Skunk Rinse Recipe

Tomato juice isn't nearly as effective as this recipe, and it's easy to follow.

In a pail mix:

  1. 1 quart hydrogen peroxide (the 3 percent hydrogen peroxide variety)
  2. ¼ cup baking soda
  3. teaspoons Dawn dishwashing liquid

If you have a large breed dog, you may need to double, triple or even quadruple the mixture.

Wear dishwashing or other household gloves if you like during the whole de-skunking process.

Don't wet down your pet. Apply the mixture to your pet's dry coat from the collar back toward the tail. Don't pour it near the eyes because the hydrogen peroxide solution can burn them.

Lather the mixture into your pet's coat and skin. Rub the solution around for about five minutes or until the skunk smell starts to dissipate.

If the front of your pet is as stinky as the back, use a sponge to apply the solution to your pet's chin, cheeks, forehead and ears, being very careful not to go near the eyes. When you rinse the head area, tilt your pet's chin upward so the solution does not run down into the eyes, instead allow the water to run back off his neck.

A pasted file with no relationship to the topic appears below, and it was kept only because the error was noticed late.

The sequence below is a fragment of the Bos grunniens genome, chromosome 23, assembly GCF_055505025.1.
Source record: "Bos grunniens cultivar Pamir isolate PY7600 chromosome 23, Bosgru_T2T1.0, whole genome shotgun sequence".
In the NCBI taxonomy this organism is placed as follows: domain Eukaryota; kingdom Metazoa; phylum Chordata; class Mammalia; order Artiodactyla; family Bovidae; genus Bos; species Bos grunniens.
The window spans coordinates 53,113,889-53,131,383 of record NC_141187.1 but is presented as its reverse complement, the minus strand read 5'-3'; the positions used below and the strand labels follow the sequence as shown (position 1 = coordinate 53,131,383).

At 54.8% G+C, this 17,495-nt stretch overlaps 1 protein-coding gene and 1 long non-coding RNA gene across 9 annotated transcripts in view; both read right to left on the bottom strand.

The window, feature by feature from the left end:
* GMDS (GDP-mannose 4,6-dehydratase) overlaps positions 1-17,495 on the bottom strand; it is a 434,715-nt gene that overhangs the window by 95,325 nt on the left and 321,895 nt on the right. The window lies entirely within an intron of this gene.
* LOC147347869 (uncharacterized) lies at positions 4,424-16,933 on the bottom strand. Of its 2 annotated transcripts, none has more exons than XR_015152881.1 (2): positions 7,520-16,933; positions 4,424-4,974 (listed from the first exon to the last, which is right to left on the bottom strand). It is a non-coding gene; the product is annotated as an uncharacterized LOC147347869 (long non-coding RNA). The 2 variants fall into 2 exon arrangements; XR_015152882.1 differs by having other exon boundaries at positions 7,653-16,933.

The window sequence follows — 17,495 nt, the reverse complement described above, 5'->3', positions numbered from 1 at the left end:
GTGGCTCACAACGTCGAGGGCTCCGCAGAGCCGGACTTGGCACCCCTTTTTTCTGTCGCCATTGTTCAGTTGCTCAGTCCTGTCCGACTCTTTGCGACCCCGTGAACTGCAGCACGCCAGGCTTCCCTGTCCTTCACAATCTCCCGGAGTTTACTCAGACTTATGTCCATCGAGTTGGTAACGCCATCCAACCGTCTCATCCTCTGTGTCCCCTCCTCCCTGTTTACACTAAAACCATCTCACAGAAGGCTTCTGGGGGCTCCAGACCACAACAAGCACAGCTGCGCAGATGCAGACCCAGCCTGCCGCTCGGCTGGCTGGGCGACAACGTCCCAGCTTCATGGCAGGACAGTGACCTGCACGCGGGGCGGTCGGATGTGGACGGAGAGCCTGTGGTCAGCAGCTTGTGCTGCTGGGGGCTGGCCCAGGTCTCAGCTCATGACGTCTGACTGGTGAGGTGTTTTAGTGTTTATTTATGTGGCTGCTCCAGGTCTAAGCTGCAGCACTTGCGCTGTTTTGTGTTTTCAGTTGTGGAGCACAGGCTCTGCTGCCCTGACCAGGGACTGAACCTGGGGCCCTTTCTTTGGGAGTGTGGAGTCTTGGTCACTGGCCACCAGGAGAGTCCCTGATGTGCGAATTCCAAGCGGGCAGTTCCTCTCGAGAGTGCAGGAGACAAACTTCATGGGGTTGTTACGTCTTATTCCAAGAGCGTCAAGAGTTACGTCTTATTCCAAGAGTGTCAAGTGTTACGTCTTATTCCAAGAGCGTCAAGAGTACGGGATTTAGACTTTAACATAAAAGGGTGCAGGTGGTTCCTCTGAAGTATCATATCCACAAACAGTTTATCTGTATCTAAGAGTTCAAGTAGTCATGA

Do a complete rinse once the smell starts to decrease, then repeat the entire process again.

You may need to repeat the lather and rinse process up to three times, but it's a very effective method for removing the skunk smell from your pet.

Make sure to completely rinse the solution off your pet. Your final rinse should be very thorough.

You can't prepare this solution ahead of time and store it – it won't be effective when you need it. It must be made fresh, right before you apply it to your pet. So it pays to make sure you have all the ingredients ahead of time!

Good luck … and I hope you never have to use my skunk rinse recipe!


The bite of this spider isn't immediately impressive, but the site of the bite soon develops into a large, deep wound that is difficult to treat. The injury can actually require surgery to heal properly, and in some cases causes permanent damage. Seek veterinary attention for your pet immediately if he's bitten by a brown recluse. 

These spiders are most often encountered in states in the Midwest and south central regions of the U.S.